- I still have too much hands-on management of the individual library accounts. In order to expand our partnerships, I need to delegate granular maintenance and delivery of existing accounts to trusted members of the TWL community.
- I need to move quickly to pilot programs in the areas I have identified. These proposals are great, but in order to have impact, they need to start, moving out of the planning phase and into the pilot execution phase.
- I have yet to contact many remaining potential partners. This has been partly due to the initial work of community organizing, but also because I have not yet formed a team of helpers who can take on management of those accounts so I can focus on pursuing new partnerships. I have, however, done the legwork of reaching out to our community librarians and gathering them together through the TWL profiles page and newsletter. The next step is to give them active roles to direct their interest and energy into co-organizing and management of the initiatives.
- I have yet to re-up our donations with Credo and JSTOR. These are supposed to be lasting relationships and I want to move them from one-off pilots into ongoing partnerships.
- I have built a program that is on track to expand beyond my potential to manage it alone. This is fantastic, but it requires realistically accepting my limitations with time and energy, and looking for a real partner with whom to develop TWL further. I have a fantastic person in mind who has expressed interest. I believe I can transfer existing funds from the budget to bring him on, and I have utmost faith in his ability and expertise, especially in the library sciences field.
- I have yet to integrate the Reference Desk into TWL properly. It is still a quite active but separate program and I have treaded carefully so as not to presume too much. There's more outreach to do there.
- I need to beef up my own expertise in open source debates, library management, and digital humanities. With a politcal science background and teaching experience, Wikipedia editing activity, and outreach efforts to universities and librarians... I still have only an advanced beginners knowledge of this field. It has been sufficient so far, but as I dig deeper with these projects my own knowledge of the field has to keep pace with the program's ambitions.
- I have not yet built significant partnerships globally, neither in terms of bringing on non-English Wikipedia editors, nor arranging non-English language partnerships. TWL has been focused on ENWP, although I did arrange a great opportunity with a Spanish language medical library; I also mirrored the TWL portal on Meta, so at least it is not completely localized to English Wikipedia. Nonetheless, TWL is primarily an English language, English Wikipedia project at this point, and it eventually needs to grow outward in reach and language.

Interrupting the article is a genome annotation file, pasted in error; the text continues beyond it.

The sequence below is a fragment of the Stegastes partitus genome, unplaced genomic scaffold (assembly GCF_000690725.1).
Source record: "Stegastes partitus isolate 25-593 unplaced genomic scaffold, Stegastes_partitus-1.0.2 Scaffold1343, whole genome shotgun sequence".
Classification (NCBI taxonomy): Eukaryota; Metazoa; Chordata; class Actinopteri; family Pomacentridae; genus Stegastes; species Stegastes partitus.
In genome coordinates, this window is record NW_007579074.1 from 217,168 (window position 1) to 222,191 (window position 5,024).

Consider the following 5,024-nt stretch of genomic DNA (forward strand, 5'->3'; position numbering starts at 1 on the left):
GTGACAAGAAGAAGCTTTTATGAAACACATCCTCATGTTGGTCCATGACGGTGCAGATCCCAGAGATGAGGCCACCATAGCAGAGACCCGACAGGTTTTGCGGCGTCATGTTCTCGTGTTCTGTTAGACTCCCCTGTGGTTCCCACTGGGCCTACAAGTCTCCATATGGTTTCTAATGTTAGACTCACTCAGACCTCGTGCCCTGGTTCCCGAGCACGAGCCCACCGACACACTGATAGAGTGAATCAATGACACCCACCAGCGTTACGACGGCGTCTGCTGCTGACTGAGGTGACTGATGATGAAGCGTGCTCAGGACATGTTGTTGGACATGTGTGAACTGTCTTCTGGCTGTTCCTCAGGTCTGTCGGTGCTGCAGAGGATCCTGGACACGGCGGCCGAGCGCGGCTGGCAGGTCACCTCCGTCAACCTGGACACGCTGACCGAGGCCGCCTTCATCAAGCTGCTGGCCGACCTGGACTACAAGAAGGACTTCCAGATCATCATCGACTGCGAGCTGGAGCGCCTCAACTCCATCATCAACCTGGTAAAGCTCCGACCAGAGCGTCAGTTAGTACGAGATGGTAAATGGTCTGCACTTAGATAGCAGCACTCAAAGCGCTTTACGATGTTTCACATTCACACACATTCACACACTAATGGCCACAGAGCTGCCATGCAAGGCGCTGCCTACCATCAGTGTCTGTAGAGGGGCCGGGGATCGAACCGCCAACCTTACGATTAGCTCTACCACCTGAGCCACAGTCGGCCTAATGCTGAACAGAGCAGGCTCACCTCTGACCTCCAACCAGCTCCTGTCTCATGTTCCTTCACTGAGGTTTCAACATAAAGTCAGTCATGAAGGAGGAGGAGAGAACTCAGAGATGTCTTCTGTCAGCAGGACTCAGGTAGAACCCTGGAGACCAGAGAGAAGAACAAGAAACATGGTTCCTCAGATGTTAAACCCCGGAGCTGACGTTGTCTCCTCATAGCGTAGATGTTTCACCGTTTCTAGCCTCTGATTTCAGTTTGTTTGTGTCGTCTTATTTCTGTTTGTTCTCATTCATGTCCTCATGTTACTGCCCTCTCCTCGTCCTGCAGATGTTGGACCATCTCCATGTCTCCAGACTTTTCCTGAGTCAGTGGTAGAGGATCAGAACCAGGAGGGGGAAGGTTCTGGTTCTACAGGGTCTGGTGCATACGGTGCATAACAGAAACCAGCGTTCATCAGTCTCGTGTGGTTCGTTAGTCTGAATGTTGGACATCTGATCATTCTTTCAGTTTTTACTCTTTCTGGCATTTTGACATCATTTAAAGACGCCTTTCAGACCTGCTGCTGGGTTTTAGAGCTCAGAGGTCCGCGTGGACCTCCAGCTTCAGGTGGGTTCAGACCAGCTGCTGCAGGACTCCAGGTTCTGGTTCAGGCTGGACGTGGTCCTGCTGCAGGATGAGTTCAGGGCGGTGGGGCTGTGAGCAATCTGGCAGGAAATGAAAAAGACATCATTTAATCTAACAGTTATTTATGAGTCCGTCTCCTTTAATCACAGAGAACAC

Next steps and opportunities
- More partnerships
- Reach out to 50 more publishers
- Approach at least 10 major universities about a potential partnership with their library
- Seek to finalize collaboration with New York Times
- Expand Cochrane donation to include spanish language library, and deploy that on ESWiki
- Implementing pilot programs
- Begin Wikipedia Visiting Scholars programs with at least 3 schools
- Pilot a reference enquiry program with a major library
- Coding library tech tools
- Build a team and possibly hire a coder to finish the OCLC API full text script
- Develop more technical capacity by partnering with coders and programmers and putting them to work implementing some of the tool development that is being sketched out.
- More community
- Lead 20 new members to create profiles on the Wikipedia library page
- Send out the first edition of The Bookmark
- More co-organizing
- Appoint a wikipedia librarian to be co-facilitator
- Delegate management of individual partnerships to trusted TWL member volunteers
- More outreach
- Write an article for Code4Lib journal
- Visit George Mason University to give the first version of a talk: "The Future of Wikipedia and Libraries"
- Attend the American Library Association's winter conference and roll out the Wikipedia Visiting Scholars program nationwide
- Build on the conversations I've had with library professionals to make sure they can get involved and have specific projects areas where they can contribute
I love this grant. It's really exciting learning about the library area and I like how it complements my other work doing new editor outreach. I feel like I can serve both beginner editors and our superusers with the combination. I appreciate that the IEG staff has been available for guidance but also stepped back enough to let me sort out most of the kinks myself. It's sometimes hard asking for help, and I'm looking to get better at knowing when and how to incorporate guidance into my plans. And... as usual... this reporting process is begrudgingly extemely useful. It gives shape and story to so many hours of toil. I hate to do it, but I love when it's done.